Five Reasons Not to Watch the 2015 Oscars if You’re Black

Photo Credit: Cliff/Flickr Commons

Photo Credit: Cliff/Flickr Commons

We rarely tune into awards shows in our household. When we do, it’s typically out of feelings of obligation to our readers, co-workers, friends, and whomever else. The entire time we watch, we moan and groan about how there is little to nothing in the shows which pertain to us: Black, millennial, bourgie, and politically aware. What’s great about this year though is that many Black folks seem to be completely uninterested in patronizing the Academy Awards at all. Here are just a few reasons why.

First, Sunday’s Academy Awards are set to be the whitest Oscars in twenty years. In the most coveted categories, like Best Supporting Actor/Actress, Best Lead Actress/Actor, and Best Director, there is not a single person of color nominated. To be clear, that is a single person of any color. Given the stellar performances and writing in films like Dear White People and Belle, it seems odd that DWP director Justin Simien and actress Gugu Mbatha-Raw have not one single nomination at this year’s Academy Awards. Quvenzhané Wallis, star of Will Smith’s, Jada Pinkett Smith’s, and Jay-Z’s reimagined Annie, got the Golden Globe nod but nothing at the Oscars. Overall, there is little recognition for the work of men and women of color last year. So, why should we watch White people congratulating one another…again?

Second, Ava DuVernay’s directorial triumph Selma was snubbed only being nominated in two categories (“Best Picture” and “Best Original Song”). Though DuVernay never really expected the recognition she deserves, she was most disappointed that lead actor David Oyelowo was passed over for this year’s Best Actor category.

Third, the Academy has a history of only awarding certain types of Black stories. We told you about last year’s Oscars ceremony where Twelve Years a Slave won for Best Picture (Steve McQueen), Best Writing Adapted Screenplay (John Ridley), and Best Supporting Actress (Lupita Nyong’o). And, while there is no doubt the film deserved the accolades, the film featured the typical “White Savior” story line and prominently featured White actors and actresses to filter the message of Black Struggle to the White mainstream. Nyong’o and lead actor Chiwetel Ejiofor were positively stunning in the film, but it’s overwhelming privileging of Whites was likely what made it more palatable to the Academy.

Fourth, recent interviews with actual Oscar voters have only worsened the situation. Last week, an Academy Awards voter, in an anonymous interview with the Hollywood Reporter, accused the cast of the film Selma of “stirring up shit” by publicly demonstrating support for Ferguson protesters.

What no one wants to say out loud is that Selma is a well-crafted movie, but there’s no art to it. If the movie had been directed by a 60-year-old white male, I don’t think that people would have been carrying on about it to the level that they were. And as far as the accusations about the Academy being racist? Yes, most members are white males, but they are not the cast of Deliverance — they had to get into the Academy to begin with, so they’re not cretinous, snaggletoothed hillbillies. When a movie about black people is good, members vote for it. But if the movie isn’t that good, am I supposed to vote for it just because it has black people in it?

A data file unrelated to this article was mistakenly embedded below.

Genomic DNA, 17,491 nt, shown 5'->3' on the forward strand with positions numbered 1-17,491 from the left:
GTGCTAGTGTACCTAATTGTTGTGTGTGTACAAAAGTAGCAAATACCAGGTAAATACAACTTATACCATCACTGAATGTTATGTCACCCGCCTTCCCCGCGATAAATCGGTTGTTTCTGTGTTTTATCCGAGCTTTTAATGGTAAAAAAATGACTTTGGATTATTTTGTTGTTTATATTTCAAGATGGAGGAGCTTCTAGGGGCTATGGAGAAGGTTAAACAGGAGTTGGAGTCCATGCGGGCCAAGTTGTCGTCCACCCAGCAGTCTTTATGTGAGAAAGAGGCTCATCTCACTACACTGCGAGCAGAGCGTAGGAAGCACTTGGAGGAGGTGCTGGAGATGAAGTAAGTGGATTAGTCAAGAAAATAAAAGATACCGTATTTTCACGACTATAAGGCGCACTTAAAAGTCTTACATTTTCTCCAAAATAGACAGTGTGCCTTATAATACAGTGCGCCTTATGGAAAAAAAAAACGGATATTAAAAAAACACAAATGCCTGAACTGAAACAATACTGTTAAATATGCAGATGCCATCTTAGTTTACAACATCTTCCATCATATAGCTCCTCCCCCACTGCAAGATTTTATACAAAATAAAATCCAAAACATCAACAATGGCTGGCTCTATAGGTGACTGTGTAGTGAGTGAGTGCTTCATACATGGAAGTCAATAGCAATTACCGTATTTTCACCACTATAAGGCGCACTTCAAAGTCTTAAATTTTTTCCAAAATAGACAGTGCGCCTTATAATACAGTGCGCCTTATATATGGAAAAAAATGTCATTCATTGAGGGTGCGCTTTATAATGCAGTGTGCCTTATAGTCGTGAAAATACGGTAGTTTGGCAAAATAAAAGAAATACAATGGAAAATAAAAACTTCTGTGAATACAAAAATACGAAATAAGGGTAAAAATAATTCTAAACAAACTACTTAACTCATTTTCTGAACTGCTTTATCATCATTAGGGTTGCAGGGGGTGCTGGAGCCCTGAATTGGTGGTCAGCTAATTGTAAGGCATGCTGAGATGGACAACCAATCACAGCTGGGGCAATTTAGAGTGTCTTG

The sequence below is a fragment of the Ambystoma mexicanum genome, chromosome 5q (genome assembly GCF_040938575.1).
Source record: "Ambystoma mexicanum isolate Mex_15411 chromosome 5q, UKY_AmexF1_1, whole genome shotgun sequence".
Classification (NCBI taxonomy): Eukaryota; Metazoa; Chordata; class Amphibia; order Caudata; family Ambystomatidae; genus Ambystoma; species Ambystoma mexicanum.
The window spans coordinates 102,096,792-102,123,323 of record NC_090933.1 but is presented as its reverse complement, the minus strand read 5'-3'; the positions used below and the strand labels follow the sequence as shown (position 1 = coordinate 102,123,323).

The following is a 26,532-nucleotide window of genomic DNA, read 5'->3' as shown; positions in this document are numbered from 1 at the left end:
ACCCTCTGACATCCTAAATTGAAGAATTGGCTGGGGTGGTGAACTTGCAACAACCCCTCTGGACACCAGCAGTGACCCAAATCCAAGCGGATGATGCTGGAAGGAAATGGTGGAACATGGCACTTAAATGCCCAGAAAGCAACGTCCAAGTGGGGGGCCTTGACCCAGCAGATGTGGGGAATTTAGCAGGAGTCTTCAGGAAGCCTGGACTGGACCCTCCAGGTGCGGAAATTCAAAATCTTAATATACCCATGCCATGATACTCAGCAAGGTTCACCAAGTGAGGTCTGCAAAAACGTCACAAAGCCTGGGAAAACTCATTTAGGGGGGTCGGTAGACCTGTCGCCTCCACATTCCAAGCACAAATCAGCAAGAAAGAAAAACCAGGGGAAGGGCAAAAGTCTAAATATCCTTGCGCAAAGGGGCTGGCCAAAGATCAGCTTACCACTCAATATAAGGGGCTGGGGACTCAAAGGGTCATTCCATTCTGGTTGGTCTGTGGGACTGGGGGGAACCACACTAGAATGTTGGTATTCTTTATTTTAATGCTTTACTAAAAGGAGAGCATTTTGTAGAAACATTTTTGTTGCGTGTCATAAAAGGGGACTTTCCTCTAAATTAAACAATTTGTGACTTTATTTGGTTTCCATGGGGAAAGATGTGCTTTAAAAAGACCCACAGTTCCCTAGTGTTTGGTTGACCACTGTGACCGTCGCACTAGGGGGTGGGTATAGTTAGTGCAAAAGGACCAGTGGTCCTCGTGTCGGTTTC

She went on.

I’ve got to tell you, having the cast show up in T-shirts saying “I can’t breathe” — I thought that stuff was offensive. Did they want to be known for making the best movie of the year or for stirring up shit?

She spent more time discussing what happened off screen than the contents of the film itself.

In a recent interview with the Hollywood Reporter, a second Academy Awards voter basically said that the awards show can’t be racist because they have a Black president (seems to be working for the United States right?)

I didn’t think Selma was a particularly good film, apart from the main actor [David Oyelowo], and I think the outcry about the Academy being racists for not nominating it for more awards is offensive — we have a two-term president who is a black woman [Cheryl Boone Isaacs] and we give out awards to black people when they deserve them, just like any other group.

So, the Oscars have a Black friend so they can’t be racist. I thought the quota was raised to two though…

Lastly, there is a beautiful thing called solidarity. We practice it in our home. With the recent trending hashtags, #OscarsSoWhite (created by @ReignOfApril) and #BoycottOscars, it is very clear that Black folks don’t see themselves reflected in this ceremony and that includes us. I know Shonda Rhimes once said that hashtags aren’t “helping”, but it seems they actually are. For marginalized communities, they anchor us one to another even across artificial boundaries. They demand dialogue on issues many in the mainstream would rather ignore altogether. And, in cases like the Academy Awards, they have the potential to make viewers question their own motivations for tuning in. I would certainly say that is helping. How much? We won’t know until tomorrow.

Photo Credit: Cliff/Flickr Commons

The following two tabs change content below.

Jenn M. Jackson

Jenn M. Jackson, PhD is a co-Founder and Editor-in-Chief of Water Cooler Convos. She is a native of Oakland, CA. Jenn is a radical Black feminist scholar who believes none of us are free until all of us are free.